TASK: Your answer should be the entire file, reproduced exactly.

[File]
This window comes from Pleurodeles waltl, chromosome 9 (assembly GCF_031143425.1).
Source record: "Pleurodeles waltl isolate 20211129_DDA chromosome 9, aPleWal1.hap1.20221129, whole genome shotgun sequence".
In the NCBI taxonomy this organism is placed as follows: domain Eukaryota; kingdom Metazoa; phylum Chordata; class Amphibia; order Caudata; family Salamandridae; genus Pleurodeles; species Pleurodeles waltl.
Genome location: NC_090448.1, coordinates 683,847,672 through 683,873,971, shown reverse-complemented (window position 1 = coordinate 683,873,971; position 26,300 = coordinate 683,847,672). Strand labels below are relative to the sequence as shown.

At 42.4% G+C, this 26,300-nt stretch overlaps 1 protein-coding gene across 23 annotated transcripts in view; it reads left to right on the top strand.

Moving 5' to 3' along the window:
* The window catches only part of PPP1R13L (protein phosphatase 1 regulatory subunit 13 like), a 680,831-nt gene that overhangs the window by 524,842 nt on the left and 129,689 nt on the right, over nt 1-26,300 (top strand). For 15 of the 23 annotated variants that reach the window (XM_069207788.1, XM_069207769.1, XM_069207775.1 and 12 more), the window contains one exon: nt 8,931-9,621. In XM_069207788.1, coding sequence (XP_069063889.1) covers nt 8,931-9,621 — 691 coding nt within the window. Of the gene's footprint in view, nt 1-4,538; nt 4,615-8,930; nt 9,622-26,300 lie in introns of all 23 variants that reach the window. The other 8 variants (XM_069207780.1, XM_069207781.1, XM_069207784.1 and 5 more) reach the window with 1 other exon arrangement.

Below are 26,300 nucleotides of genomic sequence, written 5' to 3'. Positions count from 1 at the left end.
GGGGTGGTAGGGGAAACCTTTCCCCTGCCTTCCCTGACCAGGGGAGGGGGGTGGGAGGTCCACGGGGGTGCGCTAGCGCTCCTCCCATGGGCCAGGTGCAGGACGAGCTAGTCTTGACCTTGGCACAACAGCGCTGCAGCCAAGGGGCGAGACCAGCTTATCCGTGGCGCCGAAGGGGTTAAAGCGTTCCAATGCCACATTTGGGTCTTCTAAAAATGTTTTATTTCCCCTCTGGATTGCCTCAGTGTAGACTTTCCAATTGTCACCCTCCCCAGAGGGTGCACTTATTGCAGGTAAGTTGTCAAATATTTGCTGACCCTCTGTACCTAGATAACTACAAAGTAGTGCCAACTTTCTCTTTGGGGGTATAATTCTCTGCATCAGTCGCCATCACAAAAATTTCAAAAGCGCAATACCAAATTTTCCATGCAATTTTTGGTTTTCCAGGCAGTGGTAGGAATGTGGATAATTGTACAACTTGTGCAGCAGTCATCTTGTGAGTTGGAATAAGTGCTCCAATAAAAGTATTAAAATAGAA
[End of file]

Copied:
This window comes from Pleurodeles waltl, chromosome 9 (assembly GCF_031143425.1).
Source record: "Pleurodeles waltl isolate 20211129_DDA chromosome 9, aPleWal1.hap1.20221129, whole genome shotgun sequence".
In the NCBI taxonomy this organism is placed as follows: domain Eukaryota; kingdom Metazoa; phylum Chordata; class Amphibia; order Caudata; family Salamandridae; genus Pleurodeles; species Pleurodeles waltl.
Genome location: NC_090448.1, coordinates 683,847,672 through 683,873,971, shown reverse-complemented (window position 1 = coordinate 683,873,971; position 26,300 = coordinate 683,847,672). Strand labels below are relative to the sequence as shown.

At 42.4% G+C, this 26,300-nt stretch overlaps 1 protein-coding gene across 23 annotated transcripts in view; it reads left to right on the top strand.

Moving 5' to 3' along the window:
* The window catches only part of PPP1R13L (protein phosphatase 1 regulatory subunit 13 like), a 680,831-nt gene that overhangs the window by 524,842 nt on the left and 129,689 nt on the right, over nt 1-26,300 (top strand). For 15 of the 23 annotated variants that reach the window (XM_069207788.1, XM_069207769.1, XM_069207775.1 and 12 more), the window contains one exon: nt 8,931-9,621. In XM_069207788.1, coding sequence (XP_069063889.1) covers nt 8,931-9,621 — 691 coding nt within the window. Of the gene's footprint in view, nt 1-4,538; nt 4,615-8,930; nt 9,622-26,300 lie in introns of all 23 variants that reach the window. The other 8 variants (XM_069207780.1, XM_069207781.1, XM_069207784.1 and 5 more) reach the window with 1 other exon arrangement.

Below are 26,300 nucleotides of genomic sequence, written 5' to 3'. Positions count from 1 at the left end.
GGGGTGGTAGGGGAAACCTTTCCCCTGCCTTCCCTGACCAGGGGAGGGGGGTGGGAGGTCCACGGGGGTGCGCTAGCGCTCCTCCCATGGGCCAGGTGCAGGACGAGCTAGTCTTGACCTTGGCACAACAGCGCTGCAGCCAAGGGGCGAGACCAGCTTATCCGTGGCGCCGAAGGGGTTAAAGCGTTCCAATGCCACATTTGGGTCTTCTAAAAATGTTTTATTTCCCCTCTGGATTGCCTCAGTGTAGACTTTCCAATTGTCACCCTCCCCAGAGGGTGCACTTATTGCAGGTAAGTTGTCAAATATTTGCTGACCCTCTGTACCTAGATAACTACAAAGTAGTGCCAACTTTCTCTTTGGGGGTATAATTCTCTGCATCAGTCGCCATCACAAAAATTTCAAAAGCGCAATACCAAATTTTCCATGCAATTTTTGGTTTTCCAGGCAGTGGTAGGAATGTGGATAATTGTACAACTTGTGCAGCAGTCATCTTGTGAGTTGGAATAAGTGCTCCAATAAAAGTATTAAAATAGAA